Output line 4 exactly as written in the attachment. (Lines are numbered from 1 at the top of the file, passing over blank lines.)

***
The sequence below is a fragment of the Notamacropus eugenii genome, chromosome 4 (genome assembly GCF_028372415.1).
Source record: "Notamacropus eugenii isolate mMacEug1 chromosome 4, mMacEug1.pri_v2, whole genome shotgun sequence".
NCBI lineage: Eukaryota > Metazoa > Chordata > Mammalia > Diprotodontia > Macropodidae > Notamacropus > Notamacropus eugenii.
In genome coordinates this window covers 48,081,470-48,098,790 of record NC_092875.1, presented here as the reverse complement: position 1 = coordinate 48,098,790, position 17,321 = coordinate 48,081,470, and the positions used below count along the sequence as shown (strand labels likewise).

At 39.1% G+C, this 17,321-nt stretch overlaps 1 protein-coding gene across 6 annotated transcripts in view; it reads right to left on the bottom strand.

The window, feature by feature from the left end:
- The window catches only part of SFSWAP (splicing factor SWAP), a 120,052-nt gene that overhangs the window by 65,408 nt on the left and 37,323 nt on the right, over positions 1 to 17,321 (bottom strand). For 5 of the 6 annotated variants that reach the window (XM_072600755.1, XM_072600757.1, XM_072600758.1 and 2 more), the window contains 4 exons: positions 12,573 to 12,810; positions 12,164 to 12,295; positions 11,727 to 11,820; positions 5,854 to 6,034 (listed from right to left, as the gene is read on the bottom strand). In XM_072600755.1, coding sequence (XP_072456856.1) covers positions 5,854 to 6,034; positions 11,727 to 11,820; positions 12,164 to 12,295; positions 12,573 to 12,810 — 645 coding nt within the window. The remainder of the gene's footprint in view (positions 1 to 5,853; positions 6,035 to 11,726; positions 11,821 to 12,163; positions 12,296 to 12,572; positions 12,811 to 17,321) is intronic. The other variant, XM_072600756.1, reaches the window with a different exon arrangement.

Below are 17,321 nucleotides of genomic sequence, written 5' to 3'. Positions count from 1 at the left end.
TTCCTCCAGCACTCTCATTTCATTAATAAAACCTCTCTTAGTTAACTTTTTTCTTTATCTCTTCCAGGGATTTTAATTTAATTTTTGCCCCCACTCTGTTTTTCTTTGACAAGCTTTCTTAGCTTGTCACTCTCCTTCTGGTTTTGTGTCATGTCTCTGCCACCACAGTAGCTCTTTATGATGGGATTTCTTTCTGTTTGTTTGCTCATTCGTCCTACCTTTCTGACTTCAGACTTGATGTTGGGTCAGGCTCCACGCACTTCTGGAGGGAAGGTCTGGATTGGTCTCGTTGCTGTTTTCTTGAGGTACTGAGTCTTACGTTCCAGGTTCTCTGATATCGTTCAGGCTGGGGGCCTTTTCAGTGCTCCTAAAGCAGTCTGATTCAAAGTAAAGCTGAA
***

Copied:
In genome coordinates this window covers 48,081,470-48,098,790 of record NC_092875.1, presented here as the reverse complement: position 1 = coordinate 48,098,790, position 17,321 = coordinate 48,081,470, and the positions used below count along the sequence as shown (strand labels likewise).